Washington D.C. [USA]: Intense light amplifies a specific gene that bolsters blood vessels and offers protection against heart attacks, suggests a study.
The study was published in the journal ‘Cell Reports’.
“We already knew that intense light can protect against heart attacks, but now we have found the mechanism behind it,” said Tobias Eckle, the study’s senior author.
“Giving patients light therapy for a week before surgery could increase cardioprotection. Drugs could also be developed that offer similar protections based on these findings. However, future studies in humans will be necessary to understand the impact of intense light therapy and its potential for cardioprotection,” said Eckle.
The scientists discovered that housing mice under intense light conditions for one week `robustly enhances cardioprotection’, which resulted in a dramatic reduction of cardiac tissue damage after a heart attack. They also found that humans could potentially benefit from a similar light exposure strategy.
In an effort to find out why they developed a strategy to protect the heart using intense light to target and manipulate the function of the PER2 gene which is expressed in a circadian pattern in the part of the brain that controls circadian rhythms.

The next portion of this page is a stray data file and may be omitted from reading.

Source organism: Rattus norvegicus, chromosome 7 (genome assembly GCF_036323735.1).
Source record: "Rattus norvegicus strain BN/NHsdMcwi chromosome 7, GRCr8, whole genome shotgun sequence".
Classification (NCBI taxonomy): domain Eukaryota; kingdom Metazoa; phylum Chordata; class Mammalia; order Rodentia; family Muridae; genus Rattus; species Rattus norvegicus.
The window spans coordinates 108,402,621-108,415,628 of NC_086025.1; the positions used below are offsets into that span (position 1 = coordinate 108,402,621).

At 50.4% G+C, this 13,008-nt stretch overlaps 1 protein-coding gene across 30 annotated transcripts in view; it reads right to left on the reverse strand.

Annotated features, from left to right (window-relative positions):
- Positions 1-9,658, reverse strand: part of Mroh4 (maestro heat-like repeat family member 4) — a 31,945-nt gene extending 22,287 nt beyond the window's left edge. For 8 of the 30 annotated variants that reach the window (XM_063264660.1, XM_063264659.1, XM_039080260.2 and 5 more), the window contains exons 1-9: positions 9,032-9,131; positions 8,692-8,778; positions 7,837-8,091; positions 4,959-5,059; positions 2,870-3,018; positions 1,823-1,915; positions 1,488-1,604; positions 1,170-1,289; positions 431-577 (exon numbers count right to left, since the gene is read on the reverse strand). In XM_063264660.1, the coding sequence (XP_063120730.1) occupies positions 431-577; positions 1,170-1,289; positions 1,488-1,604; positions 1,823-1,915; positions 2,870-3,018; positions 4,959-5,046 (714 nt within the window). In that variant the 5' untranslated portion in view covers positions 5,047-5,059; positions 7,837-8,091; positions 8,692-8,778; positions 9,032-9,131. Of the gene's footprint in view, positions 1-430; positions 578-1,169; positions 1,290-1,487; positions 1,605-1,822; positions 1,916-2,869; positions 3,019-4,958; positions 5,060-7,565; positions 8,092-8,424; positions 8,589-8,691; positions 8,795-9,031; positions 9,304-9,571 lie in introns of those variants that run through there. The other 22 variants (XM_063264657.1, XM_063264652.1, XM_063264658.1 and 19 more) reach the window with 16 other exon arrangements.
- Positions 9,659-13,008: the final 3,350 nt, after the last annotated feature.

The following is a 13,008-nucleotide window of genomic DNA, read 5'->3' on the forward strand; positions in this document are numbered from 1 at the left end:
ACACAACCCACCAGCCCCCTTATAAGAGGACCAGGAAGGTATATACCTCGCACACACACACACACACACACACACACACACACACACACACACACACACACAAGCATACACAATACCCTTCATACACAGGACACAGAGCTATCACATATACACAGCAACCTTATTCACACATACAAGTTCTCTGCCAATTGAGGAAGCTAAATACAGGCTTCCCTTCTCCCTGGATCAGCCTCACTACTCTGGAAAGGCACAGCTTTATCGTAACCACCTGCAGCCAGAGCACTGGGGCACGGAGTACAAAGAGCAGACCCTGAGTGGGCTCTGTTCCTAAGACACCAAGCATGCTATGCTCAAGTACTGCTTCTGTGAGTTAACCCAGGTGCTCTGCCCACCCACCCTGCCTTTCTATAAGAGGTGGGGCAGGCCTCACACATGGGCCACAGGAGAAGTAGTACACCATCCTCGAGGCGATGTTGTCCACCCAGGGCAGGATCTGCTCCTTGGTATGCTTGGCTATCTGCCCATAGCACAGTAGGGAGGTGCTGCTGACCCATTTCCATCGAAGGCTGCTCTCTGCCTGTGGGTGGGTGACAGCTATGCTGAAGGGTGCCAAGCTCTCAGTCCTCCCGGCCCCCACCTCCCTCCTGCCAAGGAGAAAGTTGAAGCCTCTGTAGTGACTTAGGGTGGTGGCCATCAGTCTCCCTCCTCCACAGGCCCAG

By amplifying this gene through light, they found that it protected cardiovascular tissues against low oxygen conditions like myocardial ischemia, caused by reduced oxygen flow to the heart. They also discovered that the light increased cardiac adenosine, a chemical that plays a role in blood flow regulation.
Mice that were blind, however, enjoyed no cardioprotection indicating a need for visual light perception.
Next, they investigated whether intense light had similar effects on healthy human volunteers. The subjects were exposed to 30 minutes of intense light measured in lumens. In this case, volunteers were exposed to 10,000 LUX, or lumens, on five consecutive days. Researchers also did serial blood draws.
The light therapy increased PER2 levels as it did in mice. Plasma triglycerides, a surrogate for insulin sensitivity and carbohydrate metabolism, significantly decreased. Overall, the therapy improved metabolism.
(This story has been published from a wire agency feed without modifications to the text.)